March Madness in the Markets: Mortgage Rates Go on Coronavirus Roller-coaster Ride

March-madness

This special report illustrates how mortgage rates have responded to coronavirus fears and financial market volatility. It's certainly been a roller-coaster ride!

Part 1: Mortgage Rates Dropped to Historic Levels
Mortgage rates are determined by the supply and demand for mortgage bonds in the bond market. When mortgage bond prices go up, mortgage rates go down. When mortgage bond prices go down, mortgage rates go up. In early March, mortgage bond prices went up dramatically, causing mortgage rates to drop to historic levels. At one point, it was estimated that over $6 trillion in home loans were eligible for a refinance. To put this in perspective, the mortgage industry originated $2 trillion in home loans last year. In a matter of just two weeks, the industry was facing a scenario where it was expected to process in one month, three times the volume it processed in an entire year.

Part 2: Interest Rates Skyrocketed by 0.75% in One Week

Bond investors got spooked when they realized the HUGE amount of bond supply they were expected to absorb in such a short period of time. Not only that, but the new economic stimulus plans are going to increase the supply of Treasuries in the market due to increased government borrowing. This realization caused many bond investors to run for the exits, driving down the demand for mortgage bonds. This caused mortgage rates to spike by nearly 0.75% in one week!

Part 3: The Fed Got Involved
Over the weekend, the Fed announced it would be ramping up its purchase of mortgage bonds. This should have the impact of driving down mortgage rates once again. In fact, the Fed announced the following actions to stabilize the financial markets:
  • $700 billion in bond purchases: The Fed will purchase at least $500 billion of US Treasuries and $200 billion of mortgage bonds over the next few months. Also, when homeowners refinance their mortgages or pay down principal causing mortgage bonds to pay off early, the Fed will reinvest the principal repayments back into the market. This should help keep mortgage rates and other borrowing costs lower in the economy.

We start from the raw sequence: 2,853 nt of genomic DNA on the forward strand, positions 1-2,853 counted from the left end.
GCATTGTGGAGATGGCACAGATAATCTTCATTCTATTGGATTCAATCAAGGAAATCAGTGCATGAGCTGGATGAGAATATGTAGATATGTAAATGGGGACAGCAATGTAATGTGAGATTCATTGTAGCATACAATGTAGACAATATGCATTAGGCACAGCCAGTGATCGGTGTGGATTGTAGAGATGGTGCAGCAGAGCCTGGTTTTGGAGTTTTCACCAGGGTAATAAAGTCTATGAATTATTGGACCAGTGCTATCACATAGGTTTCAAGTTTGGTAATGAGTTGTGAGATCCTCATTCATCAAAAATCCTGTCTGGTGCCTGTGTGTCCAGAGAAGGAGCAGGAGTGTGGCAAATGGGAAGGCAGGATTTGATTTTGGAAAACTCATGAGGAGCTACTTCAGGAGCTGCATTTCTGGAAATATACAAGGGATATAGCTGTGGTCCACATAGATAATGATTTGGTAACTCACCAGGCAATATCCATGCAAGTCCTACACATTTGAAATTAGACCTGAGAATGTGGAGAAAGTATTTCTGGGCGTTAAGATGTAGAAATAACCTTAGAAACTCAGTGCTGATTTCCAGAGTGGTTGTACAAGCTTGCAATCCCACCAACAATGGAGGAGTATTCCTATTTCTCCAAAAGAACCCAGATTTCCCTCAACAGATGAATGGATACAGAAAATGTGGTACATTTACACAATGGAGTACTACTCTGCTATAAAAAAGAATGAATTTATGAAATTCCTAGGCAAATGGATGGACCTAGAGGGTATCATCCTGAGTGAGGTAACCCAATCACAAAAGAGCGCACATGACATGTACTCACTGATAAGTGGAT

• Short-term rates down to 0%: The Fed lowered the Fed Funds target rate to a range of 0% - 0.25%. This will cause banks to lower their "Prime" rate to 3% or 3.25% (Prime is 3% above the Fed Funds Rate). This will cause rates to go down on home equity lines of credit, business loans, credit cards and other debt tied to the Prime rate.
  • "Easy Money" Policy: The Fed took several other actions to provide liquidity to the financial system such as lowering its bank reserve requirement to 0%. This means that banks are encouraged to loan out their excess funds to consumers and businesses as opposed to keeping their excess funds in reserve. This should make it easier for consumers and businesses to get loans during this difficult time for the economy.


Why Don't Mortgage Rates Follow the 10-yr Treasury?


1 – More risk. The 10-year Treasury is backed by the full faith and credit of the US government. Mortgage bonds are backed by the full faith and credit of American homeowners. If the economy enters into a bad recession, the US government is unlikely to default on its debt. However, if homeowners lose their jobs, they may default on their home loans, causing mortgage bond investors to lose money. Therefore, mortgage bonds carry more risk than US Treasuries. For this reason, when times are tough, the “spread” tends to widen between mortgage bond yields (mortgage rates) and US Treasury yields.

2 – Pre-payment Risk. If mortgage rates drop, this causes homeowners to refinance their mortgages. When that happens, mortgage bond investors are forced to trade in their higher-yielding mortgage bonds for lower-yielding mortgage bonds. Plus, the investors lose money if they paid a premium for the higher-yielding bonds when they initially bought them. For this reason, mortgage bonds tend to react slower to a declining rate environment vs. US Treasuries.

What's Next? Buckle your seatbelt and get ready for more madness in the financial markets this week! Expect continued volatility as the financial markets process the economic impact of the coronavirus. Please contact me for more info or if you have any questions.